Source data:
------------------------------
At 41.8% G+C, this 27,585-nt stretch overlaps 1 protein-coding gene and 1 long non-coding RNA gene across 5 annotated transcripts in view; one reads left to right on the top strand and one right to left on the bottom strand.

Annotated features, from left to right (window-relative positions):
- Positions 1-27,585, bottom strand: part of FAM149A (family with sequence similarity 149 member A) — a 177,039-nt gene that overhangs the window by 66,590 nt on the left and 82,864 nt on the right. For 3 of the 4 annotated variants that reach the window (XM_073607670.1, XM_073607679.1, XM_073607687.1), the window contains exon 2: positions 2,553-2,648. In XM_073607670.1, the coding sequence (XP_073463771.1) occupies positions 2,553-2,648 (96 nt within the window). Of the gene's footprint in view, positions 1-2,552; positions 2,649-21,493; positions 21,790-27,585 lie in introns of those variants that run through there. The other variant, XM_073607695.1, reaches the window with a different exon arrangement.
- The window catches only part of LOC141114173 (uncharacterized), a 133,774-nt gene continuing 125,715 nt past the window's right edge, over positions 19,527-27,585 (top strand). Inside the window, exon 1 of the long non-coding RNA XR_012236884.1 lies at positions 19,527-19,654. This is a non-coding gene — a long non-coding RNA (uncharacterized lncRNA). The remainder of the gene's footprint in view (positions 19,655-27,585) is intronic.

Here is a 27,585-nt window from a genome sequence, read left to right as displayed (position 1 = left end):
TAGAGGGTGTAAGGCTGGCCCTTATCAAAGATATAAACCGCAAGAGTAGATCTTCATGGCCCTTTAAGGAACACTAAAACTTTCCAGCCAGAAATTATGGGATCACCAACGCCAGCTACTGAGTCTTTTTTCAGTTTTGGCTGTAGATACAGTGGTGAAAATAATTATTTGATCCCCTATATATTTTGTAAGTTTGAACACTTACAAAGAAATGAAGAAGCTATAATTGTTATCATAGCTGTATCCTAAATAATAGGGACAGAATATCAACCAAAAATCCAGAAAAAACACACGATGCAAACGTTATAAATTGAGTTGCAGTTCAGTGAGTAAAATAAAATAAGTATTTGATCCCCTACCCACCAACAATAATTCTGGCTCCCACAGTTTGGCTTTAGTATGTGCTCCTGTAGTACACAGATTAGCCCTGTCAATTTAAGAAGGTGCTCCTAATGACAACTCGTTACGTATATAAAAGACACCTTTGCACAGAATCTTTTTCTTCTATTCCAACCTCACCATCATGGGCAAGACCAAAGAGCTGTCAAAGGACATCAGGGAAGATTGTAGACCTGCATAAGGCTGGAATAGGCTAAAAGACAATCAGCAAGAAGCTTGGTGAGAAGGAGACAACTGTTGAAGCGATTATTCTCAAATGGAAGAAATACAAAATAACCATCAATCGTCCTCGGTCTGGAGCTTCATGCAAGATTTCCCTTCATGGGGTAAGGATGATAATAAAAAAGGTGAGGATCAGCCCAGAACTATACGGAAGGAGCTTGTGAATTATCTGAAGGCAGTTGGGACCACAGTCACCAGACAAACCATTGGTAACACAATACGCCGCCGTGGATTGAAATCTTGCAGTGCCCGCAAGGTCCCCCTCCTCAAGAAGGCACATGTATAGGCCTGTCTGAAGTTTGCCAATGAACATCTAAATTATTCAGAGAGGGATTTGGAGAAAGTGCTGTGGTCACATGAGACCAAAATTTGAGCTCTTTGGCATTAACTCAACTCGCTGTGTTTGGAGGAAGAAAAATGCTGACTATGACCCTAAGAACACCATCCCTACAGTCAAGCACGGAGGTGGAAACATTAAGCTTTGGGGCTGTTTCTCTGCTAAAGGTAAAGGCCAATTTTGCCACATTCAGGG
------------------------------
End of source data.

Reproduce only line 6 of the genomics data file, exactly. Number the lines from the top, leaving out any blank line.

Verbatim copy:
TAGAGGGTGTAAGGCTGGCCCTTATCAAAGATATAAACCGCAAGAGTAGATCTTCATGGCCCTTTAAGGAACACTAAAACTTTCCAGCCAGAAATTATGGGATCACCAACGCCAGCTACTGAGTCTTTTTTCAGTTTTGGCTGTAGATACAGTGGTGAAAATAATTATTTGATCCCCTATATATTTTGTAAGTTTGAACACTTACAAAGAAATGAAGAAGCTATAATTGTTATCATAGCTGTATCCTAAATAATAGGGACAGAATATCAACCAAAAATCCAGAAAAAACACACGATGCAAACGTTATAAATTGAGTTGCAGTTCAGTGAGTAAAATAAAATAAGTATTTGATCCCCTACCCACCAACAATAATTCTGGCTCCCACAGTTTGGCTTTAGTATGTGCTCCTGTAGTACACAGATTAGCCCTGTCAATTTAAGAAGGTGCTCCTAATGACAACTCGTTACGTATATAAAAGACACCTTTGCACAGAATCTTTTTCTTCTATTCCAACCTCACCATCATGGGCAAGACCAAAGAGCTGTCAAAGGACATCAGGGAAGATTGTAGACCTGCATAAGGCTGGAATAGGCTAAAAGACAATCAGCAAGAAGCTTGGTGAGAAGGAGACAACTGTTGAAGCGATTATTCTCAAATGGAAGAAATACAAAATAACCATCAATCGTCCTCGGTCTGGAGCTTCATGCAAGATTTCCCTTCATGGGGTAAGGATGATAATAAAAAAGGTGAGGATCAGCCCAGAACTATACGGAAGGAGCTTGTGAATTATCTGAAGGCAGTTGGGACCACAGTCACCAGACAAACCATTGGTAACACAATACGCCGCCGTGGATTGAAATCTTGCAGTGCCCGCAAGGTCCCCCTCCTCAAGAAGGCACATGTATAGGCCTGTCTGAAGTTTGCCAATGAACATCTAAATTATTCAGAGAGGGATTTGGAGAAAGTGCTGTGGTCACATGAGACCAAAATTTGAGCTCTTTGGCATTAACTCAACTCGCTGTGTTTGGAGGAAGAAAAATGCTGACTATGACCCTAAGAACACCATCCCTACAGTCAAGCACGGAGGTGGAAACATTAAGCTTTGGGGCTGTTTCTCTGCTAAAGGTAAAGGCCAATTTTGCCACATTCAGGG